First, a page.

Thursday was a big night for the Democrats. Hillary Clinton, making history, formally accepted her nomination and delivered a powerful speech. "When there are no ceilings," she boomed, "the sky's the limit."
But it was not the only speech that made waves that night. One of the speakers included the father of a Muslim American soldier who died serving in Iraq, Khizr Khan, whose words offered something of an antidote to Donald Trump's divisive rhetoric.
"Tonight we are honored to stand here as parents of Captain Humayun Khan and as patriotic American Muslims — with undivided loyalty to our country," Khan began. "Like many immigrants, we came to this country empty-handed. We believed in American democracy; that with hard work and goodness of this country, we could share in and contribute to its blessings. We are blessed to raise our three sons in a nation where they were free to be themselves and follow their dreams."
Khan said that his son had wanted to be a military lawyer, but he put that dream aside the day he sacrificed his life for his fellow soldiers. "Hillary Clinton was right," he said, "when she called my son 'the best of America.'"
Khan then highlighted the difference between Clinton and Trump, using the latter's record of controversial, offensive statements.
"If it was up to Donald Trump, [my son] never would have been in America," Khan said. "Donald Trump consistently smears the character of Muslims. He disrespects other minorities; women; judges; even his own party leadership."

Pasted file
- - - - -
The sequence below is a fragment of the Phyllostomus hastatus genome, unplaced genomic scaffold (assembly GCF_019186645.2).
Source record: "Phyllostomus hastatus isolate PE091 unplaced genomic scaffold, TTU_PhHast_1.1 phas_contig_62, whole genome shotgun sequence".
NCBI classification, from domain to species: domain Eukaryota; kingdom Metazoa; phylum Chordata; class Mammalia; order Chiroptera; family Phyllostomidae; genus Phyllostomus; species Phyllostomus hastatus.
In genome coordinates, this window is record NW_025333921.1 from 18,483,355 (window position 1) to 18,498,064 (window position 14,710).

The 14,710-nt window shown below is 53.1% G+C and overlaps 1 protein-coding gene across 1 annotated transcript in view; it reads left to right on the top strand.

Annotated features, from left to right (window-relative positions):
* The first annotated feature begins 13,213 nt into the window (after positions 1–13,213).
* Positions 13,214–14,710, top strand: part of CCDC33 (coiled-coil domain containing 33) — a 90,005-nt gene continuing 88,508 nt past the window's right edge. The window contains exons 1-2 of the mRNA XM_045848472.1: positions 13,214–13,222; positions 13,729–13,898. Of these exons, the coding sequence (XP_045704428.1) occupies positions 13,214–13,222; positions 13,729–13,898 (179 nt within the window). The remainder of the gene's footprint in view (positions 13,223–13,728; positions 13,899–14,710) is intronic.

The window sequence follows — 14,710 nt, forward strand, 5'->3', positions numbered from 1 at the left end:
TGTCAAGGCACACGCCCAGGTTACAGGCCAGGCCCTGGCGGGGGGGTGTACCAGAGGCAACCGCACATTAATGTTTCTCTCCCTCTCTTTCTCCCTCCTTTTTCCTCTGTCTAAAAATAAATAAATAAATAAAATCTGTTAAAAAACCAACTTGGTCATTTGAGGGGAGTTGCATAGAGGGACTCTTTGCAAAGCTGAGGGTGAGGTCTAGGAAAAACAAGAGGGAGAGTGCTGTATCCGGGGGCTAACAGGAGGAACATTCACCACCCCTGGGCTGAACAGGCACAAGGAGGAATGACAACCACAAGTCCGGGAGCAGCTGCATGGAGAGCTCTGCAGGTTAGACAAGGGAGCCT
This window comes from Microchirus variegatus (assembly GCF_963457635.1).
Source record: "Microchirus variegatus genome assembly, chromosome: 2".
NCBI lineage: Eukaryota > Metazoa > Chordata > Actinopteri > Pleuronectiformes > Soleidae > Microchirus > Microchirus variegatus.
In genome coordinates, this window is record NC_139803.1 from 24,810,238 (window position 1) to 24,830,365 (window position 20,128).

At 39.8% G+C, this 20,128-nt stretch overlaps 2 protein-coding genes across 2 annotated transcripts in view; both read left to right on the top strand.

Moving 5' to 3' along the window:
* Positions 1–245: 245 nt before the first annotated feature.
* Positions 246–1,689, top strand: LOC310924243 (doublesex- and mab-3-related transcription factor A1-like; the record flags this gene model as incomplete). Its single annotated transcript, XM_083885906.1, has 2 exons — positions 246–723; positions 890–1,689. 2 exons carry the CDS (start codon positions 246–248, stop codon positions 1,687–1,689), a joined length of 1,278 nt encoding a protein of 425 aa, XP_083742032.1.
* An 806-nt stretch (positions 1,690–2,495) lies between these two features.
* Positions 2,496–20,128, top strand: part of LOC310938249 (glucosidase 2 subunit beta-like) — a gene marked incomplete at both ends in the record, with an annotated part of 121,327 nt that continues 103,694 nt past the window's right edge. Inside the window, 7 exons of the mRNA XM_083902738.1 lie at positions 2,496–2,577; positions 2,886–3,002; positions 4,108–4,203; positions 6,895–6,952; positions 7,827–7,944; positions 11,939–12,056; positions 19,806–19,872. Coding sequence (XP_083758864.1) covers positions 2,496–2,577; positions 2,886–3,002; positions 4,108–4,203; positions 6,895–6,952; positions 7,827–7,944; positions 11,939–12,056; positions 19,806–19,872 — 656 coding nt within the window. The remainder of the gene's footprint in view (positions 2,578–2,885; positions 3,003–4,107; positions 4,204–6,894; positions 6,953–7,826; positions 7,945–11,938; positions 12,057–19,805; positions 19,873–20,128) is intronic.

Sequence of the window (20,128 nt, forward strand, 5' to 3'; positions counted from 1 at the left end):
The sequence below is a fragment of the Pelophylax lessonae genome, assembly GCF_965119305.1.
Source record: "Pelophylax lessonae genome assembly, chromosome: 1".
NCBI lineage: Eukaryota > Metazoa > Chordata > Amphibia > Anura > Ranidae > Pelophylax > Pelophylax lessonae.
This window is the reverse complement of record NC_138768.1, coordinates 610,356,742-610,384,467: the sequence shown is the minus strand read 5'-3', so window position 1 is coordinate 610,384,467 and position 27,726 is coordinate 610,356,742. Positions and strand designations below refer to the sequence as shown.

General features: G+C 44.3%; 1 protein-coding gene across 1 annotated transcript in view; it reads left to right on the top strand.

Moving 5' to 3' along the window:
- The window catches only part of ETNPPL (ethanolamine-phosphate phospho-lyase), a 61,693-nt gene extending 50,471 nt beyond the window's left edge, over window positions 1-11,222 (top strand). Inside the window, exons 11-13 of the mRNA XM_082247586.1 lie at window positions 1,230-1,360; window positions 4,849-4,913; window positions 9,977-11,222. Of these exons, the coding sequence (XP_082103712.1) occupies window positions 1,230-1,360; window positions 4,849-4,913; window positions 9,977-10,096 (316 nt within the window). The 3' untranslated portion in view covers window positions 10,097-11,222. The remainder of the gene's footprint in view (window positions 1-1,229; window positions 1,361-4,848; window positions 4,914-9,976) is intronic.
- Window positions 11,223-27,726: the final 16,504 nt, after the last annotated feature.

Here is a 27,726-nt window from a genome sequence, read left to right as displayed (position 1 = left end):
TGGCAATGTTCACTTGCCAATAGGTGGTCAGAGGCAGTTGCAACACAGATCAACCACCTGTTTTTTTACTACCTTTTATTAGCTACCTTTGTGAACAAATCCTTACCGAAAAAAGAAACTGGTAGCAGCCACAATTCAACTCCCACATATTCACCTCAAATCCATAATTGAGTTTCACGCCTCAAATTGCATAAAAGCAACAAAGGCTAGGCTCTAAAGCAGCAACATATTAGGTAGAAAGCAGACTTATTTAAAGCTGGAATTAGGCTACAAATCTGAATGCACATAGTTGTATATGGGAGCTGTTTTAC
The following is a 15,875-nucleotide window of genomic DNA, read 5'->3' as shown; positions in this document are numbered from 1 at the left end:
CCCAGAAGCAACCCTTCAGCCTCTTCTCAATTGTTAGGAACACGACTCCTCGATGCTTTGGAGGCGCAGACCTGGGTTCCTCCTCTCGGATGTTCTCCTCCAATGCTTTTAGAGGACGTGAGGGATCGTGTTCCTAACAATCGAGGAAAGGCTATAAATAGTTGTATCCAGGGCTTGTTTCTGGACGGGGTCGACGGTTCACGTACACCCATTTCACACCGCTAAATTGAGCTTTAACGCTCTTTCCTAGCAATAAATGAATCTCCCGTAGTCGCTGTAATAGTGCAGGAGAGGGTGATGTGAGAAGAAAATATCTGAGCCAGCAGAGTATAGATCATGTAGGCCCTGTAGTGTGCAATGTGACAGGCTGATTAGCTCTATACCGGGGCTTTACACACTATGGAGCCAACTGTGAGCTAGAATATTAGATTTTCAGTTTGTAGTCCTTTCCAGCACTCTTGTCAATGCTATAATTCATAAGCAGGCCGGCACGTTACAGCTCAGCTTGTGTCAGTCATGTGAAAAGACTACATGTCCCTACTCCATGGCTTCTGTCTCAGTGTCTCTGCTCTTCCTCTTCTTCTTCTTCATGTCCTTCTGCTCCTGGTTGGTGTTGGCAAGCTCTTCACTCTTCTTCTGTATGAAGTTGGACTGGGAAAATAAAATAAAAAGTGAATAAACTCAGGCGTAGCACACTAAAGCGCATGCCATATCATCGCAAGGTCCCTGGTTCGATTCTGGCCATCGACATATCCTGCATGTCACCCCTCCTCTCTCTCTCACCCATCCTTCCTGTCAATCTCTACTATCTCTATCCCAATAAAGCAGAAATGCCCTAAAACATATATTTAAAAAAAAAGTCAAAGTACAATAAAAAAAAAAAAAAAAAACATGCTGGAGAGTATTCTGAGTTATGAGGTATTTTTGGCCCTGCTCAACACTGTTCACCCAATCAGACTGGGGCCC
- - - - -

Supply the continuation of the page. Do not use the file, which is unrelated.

Then he addressed the GOP nominee directly. "Donald Trump, you're asking Americans to trust you with their future. Let me ask you: have you even read the United States Constitution? I will gladly lend you my copy," Khan said, pulling it out from his pocket.
"We cannot solve our problems by building walls, sowing division. We are stronger together," Khan declared, reminding Americans and immigrants of the gravity of this election. "This is a historic election, and I request to honor the sacrifice of my son. On election day, take the time to get out and vote."
Khan's quiet, dignified speech was perhaps the most extraordinary of the night: the father of a Muslim American war hero, making an emotional argument against the hatred and division that has plagued this election.
"Vote for the healer," Khan urged. "Vote for the strongest, most qualified candidate, Hillary Clinton — not the divider."